A Room with a View of Integrity and Professionalism: Personal Reflections on Teaching Responsible Conduct of Research in the Neurosciences
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Neuroscientists are increasingly put into situations which demand critical reflection about the ethical and appropriate use of research tools and scientific knowledge. Students or trainees also have to know how to navigate the ethical domains of this context. At a time when neuroscience is expected to advance policy and practice outcomes, in the face of academic pressures and complex environments, the importance of scientific integrity comes into focus and with it the need for training at the graduate level in the responsible conduct of research (RCR). I describe my experience teaching RCR in a graduate neuroscience program and identify three personal reflections where further dialogue could be warranted: (1) mobilizing a common set of competencies and virtues standing for professionalism in the neurosciences; (2) tailoring RCR for the neurosciences and empowering students through the active engagement of mentors; (3) soliciting shared responsibility for RCR training between disciplines, institutions and governmental or funding agencies.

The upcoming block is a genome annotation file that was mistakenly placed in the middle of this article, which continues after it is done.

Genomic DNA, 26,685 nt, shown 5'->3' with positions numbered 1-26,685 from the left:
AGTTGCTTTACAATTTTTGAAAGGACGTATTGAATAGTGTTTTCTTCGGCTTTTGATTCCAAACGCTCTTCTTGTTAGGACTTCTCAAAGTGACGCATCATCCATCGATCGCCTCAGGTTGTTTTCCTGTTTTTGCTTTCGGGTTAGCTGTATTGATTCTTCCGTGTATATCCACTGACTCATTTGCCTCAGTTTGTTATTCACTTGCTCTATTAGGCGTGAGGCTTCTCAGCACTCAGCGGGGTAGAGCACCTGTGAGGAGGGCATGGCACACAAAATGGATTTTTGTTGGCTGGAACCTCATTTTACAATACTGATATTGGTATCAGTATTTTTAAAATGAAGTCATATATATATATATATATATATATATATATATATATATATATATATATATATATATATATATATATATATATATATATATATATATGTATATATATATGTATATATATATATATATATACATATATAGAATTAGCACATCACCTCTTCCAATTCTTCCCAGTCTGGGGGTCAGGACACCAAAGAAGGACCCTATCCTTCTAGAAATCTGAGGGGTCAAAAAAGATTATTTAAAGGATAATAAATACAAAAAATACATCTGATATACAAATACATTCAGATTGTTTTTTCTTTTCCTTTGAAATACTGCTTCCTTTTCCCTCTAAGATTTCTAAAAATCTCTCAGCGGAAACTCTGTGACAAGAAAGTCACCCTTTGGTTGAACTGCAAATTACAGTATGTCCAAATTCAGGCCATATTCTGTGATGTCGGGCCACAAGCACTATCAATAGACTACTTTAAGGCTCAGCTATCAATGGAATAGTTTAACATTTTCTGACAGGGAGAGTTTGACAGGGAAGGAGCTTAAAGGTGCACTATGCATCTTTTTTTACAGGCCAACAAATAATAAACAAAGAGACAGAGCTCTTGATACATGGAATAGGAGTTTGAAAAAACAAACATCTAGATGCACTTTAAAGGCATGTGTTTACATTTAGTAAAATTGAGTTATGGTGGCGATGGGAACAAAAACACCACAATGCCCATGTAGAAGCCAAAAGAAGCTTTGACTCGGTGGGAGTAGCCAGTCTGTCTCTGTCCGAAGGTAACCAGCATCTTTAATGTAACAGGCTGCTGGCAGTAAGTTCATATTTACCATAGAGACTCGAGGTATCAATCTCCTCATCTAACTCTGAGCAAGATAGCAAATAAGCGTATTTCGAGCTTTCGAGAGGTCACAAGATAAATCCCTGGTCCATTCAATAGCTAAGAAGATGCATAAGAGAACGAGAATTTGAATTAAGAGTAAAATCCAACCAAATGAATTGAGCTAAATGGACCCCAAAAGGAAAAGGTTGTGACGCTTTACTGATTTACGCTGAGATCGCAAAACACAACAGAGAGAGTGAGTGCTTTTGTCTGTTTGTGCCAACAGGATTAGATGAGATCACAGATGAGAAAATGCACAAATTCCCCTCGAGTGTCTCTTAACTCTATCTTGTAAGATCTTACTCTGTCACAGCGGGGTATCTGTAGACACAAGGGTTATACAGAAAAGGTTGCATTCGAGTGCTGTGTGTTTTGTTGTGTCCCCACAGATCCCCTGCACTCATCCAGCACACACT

KeywordsResponsible conduct of research Professionalism Neuroscience Neuroethics Education
I would like to thank Dr. Cynthia Forlini, Postdoctoral Research Fellow at the University of Queensland Centre for Clinical Research (UQCCR) for thoughtful comments on the manuscript. I also extend thanks to the staff, students and leadership of the Integrated Program in Neuroscience at McGill University and to Dr. Eric Racine.
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